No part of the law of bankruptcy is more intricate, or has been the subject of more litigation than this, and any detailed view of the effect of legal decisions can only be gathered by a perusal of the cases; but the following general principles may be stated: - The term "property" includes not only property of which the bankrupt is the true owner, but property in his possession, order or disposition in his trade or business with the consent of the true owner, in such circumstances that he is the reputed owner thereof. The application of the doctrine of reputed ownership has been considerably restricted in recent years by the growth of alleged trade customs, in accordance with which property is frequently lent under a contract of "hire and purchase" or otherwise; and by the decisions of the courts that where such custom is sufficiently proved the doctrine does not apply. Further, the trustee's title not only includes property in the actual possession of the bankrupt, but relates back to the date of the first act of bankruptcy committed by him within the three months preceding the presentation of the bankruptcy petition, and thus invalidates all payments and assignments to creditors made during that period with knowledge on the part of the creditor or assignee of the commission of the act of bankruptcy.

In such cases the trustee may, therefore, require the money or property to be restored to the estate. And even where no prior act of bankruptcy is proved, any payment made to a creditor with the view of giving such creditor a preference over the other creditors, within the three months preceding the presentation of the petition on which the payer is made bankrupt, is rendered void as against his trustee. Settlements of property within the two years preceding the bankruptcy, unless made before and in consideration of marriage, or made in good faith for valuable consideration, are also void, as are similar settlements within ten years, unless it is proved that the settlor was (independently of the settled property) solvent at the date of the settlement, and that the interest in the property passed to the trustees on the execution of the deed. The same rule applies to covenants to settle in consideration of marriage future-acquired property in which the debtor had no interest at the date of the marriage (other than property acquired by the bankrupt through his wife), if such property is not actually transferred before the bankruptcy.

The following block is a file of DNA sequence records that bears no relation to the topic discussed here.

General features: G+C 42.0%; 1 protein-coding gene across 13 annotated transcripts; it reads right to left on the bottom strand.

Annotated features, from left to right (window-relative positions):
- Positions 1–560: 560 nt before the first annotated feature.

Executions by a creditor not completed at the date of the receiving order are also void, and the proceeds of an execution in the hands of the sheriff must, with certain exceptions and subject to deduction of costs, be handed over to the trustee. But all property held by the bankrupt on trust, and tools of trade, wearing apparel and bedding to a total value not exceeding £20, are excluded from the property divisible among the creditors. With respect to property acquired by the bankrupt, whether by gift or legacy, or consisting of accumulations of business or other profits after the commencement of the bankruptcy, and before he obtains his discharge, the trustee's title also prevails; but bona-fide transactions by the debtor for value, other than transactions relating to freehold property, appear to be valid. Where the bankrupt is a beneficed clergyman the trustee may, subject to certain provisions for the due discharge of the duties of the office, apply for the sequestration of the profits of the benefice; and where he is in receipt of a salary, income or pension, etc., the court may order any part thereof to be paid to the trustee, but where he is an officer of the army, navy or civil service, such order is only to be made with the consent of the chief of the department concerned.